The last question

Answer the question before: Silly revision.

Teacher asks 2 questions initially, the first is unanswered and the second is answered by a student, with the answer to the first. And so it continues, with students answering the previous question as it goes around. Could also play in groups.


Use to revise / review GCSE speaking questions, KS3 Q&A, individual vocab items.

Mini-reviews / energisers: Joggers and fireworks

Joggers: All students stand up and jog on the spot – they can only sit down once you have been given 3, 5, 7… etc. things that they have learned during the lesson

Fireworks: Students stand up quickly and shout out something they have learned during the lesson, then sit down again fast. Ask for 3, 5, 7…etc. fireworks before leaving the room, to start a lesson with a review, or as an energiser/mini-plenary in the middle of a lesson.

Ideas from Rob Plevin’s webinar

Running Translation

Take a text and cut it into small phrase-sized or sentence-sized chunks. Divide the class into groups – groups of 4-5 works best. Keep the cut up texts at the front of the class, numbered and one for each team. Give each group the first part of the text, and they need to translate it and bring it back to you for approval. When you’re satisfied, you can give the group the next part of the text. Repeat until done!

This activity has the potential to become quite chaotic, so here are a few things I have learned from running it!

  • Colour-code the texts somehow. You could print out the texts in different colours or just scribble a line along the top with a coloured pen/pencil.
  • Keep all of the texts at the front. I pre-cut them so they can be like tear-off strips, and tape them to a desk so students can tear them off – put these on a desk but not the one where you’re marking as this will cause a traffic jam!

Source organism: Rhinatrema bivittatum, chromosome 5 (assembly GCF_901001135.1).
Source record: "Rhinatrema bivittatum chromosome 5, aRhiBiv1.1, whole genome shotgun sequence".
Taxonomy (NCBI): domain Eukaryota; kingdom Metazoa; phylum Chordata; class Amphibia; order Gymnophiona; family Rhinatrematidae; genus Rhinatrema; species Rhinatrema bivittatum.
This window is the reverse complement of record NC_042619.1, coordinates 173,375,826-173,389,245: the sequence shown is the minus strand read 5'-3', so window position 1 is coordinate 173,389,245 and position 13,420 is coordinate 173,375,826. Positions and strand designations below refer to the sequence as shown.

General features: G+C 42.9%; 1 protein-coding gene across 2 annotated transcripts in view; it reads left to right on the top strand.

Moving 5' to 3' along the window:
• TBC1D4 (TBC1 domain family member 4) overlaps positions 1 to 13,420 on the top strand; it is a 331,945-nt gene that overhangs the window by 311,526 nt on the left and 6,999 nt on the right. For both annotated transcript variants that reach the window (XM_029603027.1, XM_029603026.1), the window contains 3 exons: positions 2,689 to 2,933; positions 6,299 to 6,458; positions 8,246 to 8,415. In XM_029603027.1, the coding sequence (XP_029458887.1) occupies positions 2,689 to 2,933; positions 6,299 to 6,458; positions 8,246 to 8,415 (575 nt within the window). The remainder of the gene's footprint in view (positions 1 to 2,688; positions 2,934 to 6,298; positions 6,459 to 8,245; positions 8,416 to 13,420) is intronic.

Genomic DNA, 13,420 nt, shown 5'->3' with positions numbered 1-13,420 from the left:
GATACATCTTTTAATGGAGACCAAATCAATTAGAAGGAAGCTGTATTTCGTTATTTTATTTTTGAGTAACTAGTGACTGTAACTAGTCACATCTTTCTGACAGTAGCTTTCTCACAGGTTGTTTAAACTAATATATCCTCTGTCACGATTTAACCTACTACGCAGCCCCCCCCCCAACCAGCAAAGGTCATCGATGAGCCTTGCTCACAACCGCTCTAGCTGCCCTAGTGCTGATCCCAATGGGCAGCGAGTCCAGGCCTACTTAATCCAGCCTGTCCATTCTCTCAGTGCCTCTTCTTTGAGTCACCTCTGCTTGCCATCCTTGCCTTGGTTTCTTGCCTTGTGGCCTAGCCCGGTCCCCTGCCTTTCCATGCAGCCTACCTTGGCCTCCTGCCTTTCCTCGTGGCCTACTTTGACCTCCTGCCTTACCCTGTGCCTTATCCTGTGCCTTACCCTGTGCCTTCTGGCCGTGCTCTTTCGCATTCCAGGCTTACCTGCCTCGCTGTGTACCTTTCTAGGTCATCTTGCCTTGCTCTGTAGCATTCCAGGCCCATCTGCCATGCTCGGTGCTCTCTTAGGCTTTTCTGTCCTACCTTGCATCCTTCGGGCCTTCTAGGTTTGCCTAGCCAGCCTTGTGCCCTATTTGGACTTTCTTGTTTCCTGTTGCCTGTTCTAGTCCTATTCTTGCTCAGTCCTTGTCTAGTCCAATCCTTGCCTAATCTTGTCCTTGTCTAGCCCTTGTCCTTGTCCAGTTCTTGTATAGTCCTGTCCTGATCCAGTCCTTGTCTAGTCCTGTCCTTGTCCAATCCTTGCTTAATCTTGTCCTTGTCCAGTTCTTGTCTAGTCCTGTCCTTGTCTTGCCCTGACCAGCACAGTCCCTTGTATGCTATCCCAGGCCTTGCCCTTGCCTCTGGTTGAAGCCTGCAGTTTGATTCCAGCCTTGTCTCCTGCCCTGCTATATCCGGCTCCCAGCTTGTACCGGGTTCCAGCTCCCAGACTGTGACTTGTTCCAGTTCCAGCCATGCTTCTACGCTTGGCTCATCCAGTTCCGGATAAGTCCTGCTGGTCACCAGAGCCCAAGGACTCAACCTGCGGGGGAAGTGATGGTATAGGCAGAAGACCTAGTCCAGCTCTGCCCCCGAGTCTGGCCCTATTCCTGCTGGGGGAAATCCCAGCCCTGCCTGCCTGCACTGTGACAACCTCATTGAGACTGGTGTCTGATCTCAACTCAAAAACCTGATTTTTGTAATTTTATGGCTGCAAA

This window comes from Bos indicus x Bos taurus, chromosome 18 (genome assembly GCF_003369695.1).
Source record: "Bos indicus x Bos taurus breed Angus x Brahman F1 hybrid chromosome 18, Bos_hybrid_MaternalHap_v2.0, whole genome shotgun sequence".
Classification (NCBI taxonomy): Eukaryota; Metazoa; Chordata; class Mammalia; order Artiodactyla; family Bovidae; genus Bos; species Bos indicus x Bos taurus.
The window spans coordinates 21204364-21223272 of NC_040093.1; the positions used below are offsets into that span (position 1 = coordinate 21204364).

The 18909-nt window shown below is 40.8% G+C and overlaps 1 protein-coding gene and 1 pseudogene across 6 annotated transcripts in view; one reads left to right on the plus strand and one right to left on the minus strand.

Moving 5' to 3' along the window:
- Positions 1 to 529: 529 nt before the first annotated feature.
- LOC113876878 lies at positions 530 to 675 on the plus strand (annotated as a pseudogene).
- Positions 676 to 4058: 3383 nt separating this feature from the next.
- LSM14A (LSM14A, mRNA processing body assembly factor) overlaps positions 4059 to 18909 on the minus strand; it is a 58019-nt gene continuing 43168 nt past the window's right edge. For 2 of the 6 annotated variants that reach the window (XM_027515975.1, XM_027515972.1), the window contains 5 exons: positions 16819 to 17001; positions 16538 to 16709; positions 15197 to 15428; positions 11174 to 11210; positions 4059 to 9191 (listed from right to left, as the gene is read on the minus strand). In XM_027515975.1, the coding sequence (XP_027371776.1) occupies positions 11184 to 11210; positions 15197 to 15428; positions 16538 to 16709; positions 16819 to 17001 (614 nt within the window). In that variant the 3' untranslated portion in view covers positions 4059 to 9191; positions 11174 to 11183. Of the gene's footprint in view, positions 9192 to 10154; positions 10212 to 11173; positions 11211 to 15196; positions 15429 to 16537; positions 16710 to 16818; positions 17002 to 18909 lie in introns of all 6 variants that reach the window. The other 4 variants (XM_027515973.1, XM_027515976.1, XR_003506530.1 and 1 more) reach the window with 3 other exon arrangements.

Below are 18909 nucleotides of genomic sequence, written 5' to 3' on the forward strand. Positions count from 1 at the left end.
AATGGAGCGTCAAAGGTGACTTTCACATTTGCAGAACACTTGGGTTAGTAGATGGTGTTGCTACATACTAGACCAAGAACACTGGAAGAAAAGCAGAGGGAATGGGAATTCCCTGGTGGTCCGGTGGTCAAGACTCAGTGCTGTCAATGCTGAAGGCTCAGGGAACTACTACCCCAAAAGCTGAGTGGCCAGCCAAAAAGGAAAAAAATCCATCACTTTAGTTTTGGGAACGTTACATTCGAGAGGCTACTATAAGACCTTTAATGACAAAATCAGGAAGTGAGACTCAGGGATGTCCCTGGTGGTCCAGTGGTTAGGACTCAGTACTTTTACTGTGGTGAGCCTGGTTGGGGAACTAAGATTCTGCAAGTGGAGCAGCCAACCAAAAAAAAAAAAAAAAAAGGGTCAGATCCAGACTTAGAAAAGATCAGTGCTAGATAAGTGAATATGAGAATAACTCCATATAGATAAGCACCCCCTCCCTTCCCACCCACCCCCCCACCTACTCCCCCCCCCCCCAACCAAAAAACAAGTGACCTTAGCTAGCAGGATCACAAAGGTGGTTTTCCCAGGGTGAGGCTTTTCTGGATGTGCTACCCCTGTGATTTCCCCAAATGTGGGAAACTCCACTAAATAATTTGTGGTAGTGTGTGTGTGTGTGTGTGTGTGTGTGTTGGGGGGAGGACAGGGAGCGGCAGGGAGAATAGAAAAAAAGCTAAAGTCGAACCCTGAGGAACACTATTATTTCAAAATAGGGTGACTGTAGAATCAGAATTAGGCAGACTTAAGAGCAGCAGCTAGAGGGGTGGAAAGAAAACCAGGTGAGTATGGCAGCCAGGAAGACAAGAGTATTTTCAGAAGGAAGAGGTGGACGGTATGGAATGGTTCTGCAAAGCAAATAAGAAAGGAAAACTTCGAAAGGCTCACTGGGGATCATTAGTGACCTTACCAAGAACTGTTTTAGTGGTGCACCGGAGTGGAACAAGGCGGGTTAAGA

• Stay rooted to the front and enforce a queue! You may end up with 2-3 students queuing but because the phrases are short they are quickly marked.
  • Don’t correct mistakes, just highlight where they are. (This makes the students REALLY work hard on accuracy!)
  • Watch the time! It’s very busy for the teacher as well as for the students and it’s easy to get carried away. This activity could easily take a whole lesson if you want it to.
  • Use some kind of scoreboard so the groups can see where the others are up to. I use a single page on the whiteboard and let students tick off each number, or
There is potential for a huge amount of differentiation. For a start, you can choose how strict you want to be when accepting translations. Even changing the direction of translation has a massive impact on the difficulty level.
You can even pre-prepare the texts. Give the students the whole text and allow them to make notes as you discuss vocabulary / tenses / structures.
I think I originally got this from a PGCE session by @rene_koglbauer.

Back to Back translation

Project a short TL text. Students work back-to-back, either 2 students at a time in front of the class or all at the same time in pairs. One student can see the text on the board and the other cannot. The one who can see reads it aloud and the other translates into English.

Conversation wig-wams

Supported speaking activity useful for practice, revision, modelling, encouraging more reluctant speakers.

Prepare a short model conversation (equivalent to 1 paragraph?) in TL. Label the 2 participants A/B. Copy and paste the dialogue so you have 2 versions. On one version, add prompts in English for A, but delete the TL version, leaving only the first letter of each word and dashes to represent each letter e.g.

Normally I go to Greece with my family, because the weather is good and I love the beaches.

N———- v– a G—– c– m- f——, p—– h— b— t—– y m- e——- l– p—–.

On the other, do the same for B.

So; each copy has one set of responses in TL (to help their partner/check their answers) and one set of responses in English with prompts. Copy the 2 versions onto A4 card, with the top of each facing the middle of the card (so whichever way you look, one dialogue is the right way up and one is upside-down). Fold the card in half to form a wigwam which will stand between 2 students. Students take it in turns to translate the English from their version and find they are having a conversation in TL!

Extension/adaption ideas:

Give students the chance to prepare in pairs before hand – i.e. 2 As working together to work out their bit. A good time to practice saying it out loud too, to build confidence and check pronunciation with each other.

Give weaker students a vocab list to use if they feel they need it/have one at the front of the room that they can visit up to 3 times – this is a useful exercise for building confidence so make sure they can do it!

Afterwards, students analyse language in their pairs to find elements which make it a ‘good’ conversation / level or grade it / find ways to improve it.

Students underline elements that they could change to adapt the conversation to be about themselves / a celeb, then try again, changing the underlined elements to encourage more spontaneous speaking.